Disloyalty occupies a special place in the law. It gets its very own constitutional clause (Article III, Sec. 3). Over British history, persons convicted of high treason could expect to receive particularly harsh punishment well above that of other felonies (hanged, drawn and quartered for men, burning at the stake for women). Yet missing from this account is a seemingly very simple question: What's Wrong with Disloyalty? And this was the subject of visiting professor Youngjae Lee's fall WIP talk.
Before reaching the meat of his paper, Professor Lee first disaggregates "nonloyalty" from "disloyalty". Loyalty, Lee argues, is a feeling or sentiment towards an institution such as a state. Nonloyalty is the lack of such sentiment. Disloyalty, by contrast, involves some overt act harming the entity. The distinction matters, because it helps diminish one of the intuitive problems many have with policing disloyalty in the first place: that it will punish thoughts (or worse, lack of thoughts). While most of us maintain an intuition that disloyalty is a bad thing and probably worthy of punishment, we simultaneously fear mass arrests because one failed to attend a Veteran's Day event or failed to cheer loudly enough for team USA at the Olympics.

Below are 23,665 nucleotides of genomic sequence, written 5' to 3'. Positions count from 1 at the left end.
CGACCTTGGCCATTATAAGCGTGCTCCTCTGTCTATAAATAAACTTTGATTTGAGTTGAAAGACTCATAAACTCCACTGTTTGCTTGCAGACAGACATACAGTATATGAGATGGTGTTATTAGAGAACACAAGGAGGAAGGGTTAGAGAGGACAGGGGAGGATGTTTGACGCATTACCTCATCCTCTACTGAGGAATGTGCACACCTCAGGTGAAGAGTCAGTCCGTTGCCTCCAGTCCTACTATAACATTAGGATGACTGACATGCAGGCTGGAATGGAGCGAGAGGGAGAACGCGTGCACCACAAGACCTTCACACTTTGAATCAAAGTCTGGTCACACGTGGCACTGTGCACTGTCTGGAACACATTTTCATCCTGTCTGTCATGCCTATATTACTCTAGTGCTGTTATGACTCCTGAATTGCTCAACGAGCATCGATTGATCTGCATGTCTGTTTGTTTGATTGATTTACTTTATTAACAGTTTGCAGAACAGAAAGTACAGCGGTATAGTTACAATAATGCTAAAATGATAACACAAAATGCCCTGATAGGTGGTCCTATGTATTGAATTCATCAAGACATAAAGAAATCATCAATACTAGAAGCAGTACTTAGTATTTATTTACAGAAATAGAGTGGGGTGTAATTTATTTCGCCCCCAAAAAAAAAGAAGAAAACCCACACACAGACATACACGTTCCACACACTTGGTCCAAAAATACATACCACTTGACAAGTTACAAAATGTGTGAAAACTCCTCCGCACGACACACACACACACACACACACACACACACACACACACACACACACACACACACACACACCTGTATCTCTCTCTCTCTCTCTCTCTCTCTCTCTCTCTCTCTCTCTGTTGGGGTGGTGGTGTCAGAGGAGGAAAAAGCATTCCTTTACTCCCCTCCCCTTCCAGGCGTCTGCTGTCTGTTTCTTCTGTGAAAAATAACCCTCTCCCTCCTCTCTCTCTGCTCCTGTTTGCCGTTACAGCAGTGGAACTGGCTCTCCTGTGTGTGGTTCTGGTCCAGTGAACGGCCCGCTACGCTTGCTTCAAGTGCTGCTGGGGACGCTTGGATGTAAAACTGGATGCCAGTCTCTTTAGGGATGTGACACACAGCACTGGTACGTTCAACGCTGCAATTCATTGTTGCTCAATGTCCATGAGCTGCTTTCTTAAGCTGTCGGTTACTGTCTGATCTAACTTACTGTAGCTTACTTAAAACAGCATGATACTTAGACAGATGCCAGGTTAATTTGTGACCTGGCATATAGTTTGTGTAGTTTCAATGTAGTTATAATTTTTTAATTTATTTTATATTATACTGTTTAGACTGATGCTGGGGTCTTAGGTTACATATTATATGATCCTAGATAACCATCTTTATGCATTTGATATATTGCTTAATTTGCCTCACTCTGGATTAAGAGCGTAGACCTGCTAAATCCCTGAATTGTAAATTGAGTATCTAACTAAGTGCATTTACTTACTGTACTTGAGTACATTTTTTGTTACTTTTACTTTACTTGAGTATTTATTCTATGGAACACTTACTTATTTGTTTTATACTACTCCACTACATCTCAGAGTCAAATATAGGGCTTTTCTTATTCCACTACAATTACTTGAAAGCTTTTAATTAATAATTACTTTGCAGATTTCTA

However, even this does not get us all of the way there. If disloyalty to the state involves taking some overt act against it (or in favor of a rival), and even if we expel pure speech -- such as rooting for the Canadians against the Americans at the Olympics (full disclosure: as a kid, I typically rooted against team USA in international competitions, primarily out of an instinctive empathy for the underdog. To borrow from and update Joe E. Lewis, in 1992, rooting for the American Olympic basketball team was like rooting for Microsoft -- it just seemed unsporting) -- we could still imagine something like agreeing to be a waterboy for team Canada. An overt act? Yes. "Disloyalty"? Seems harsh.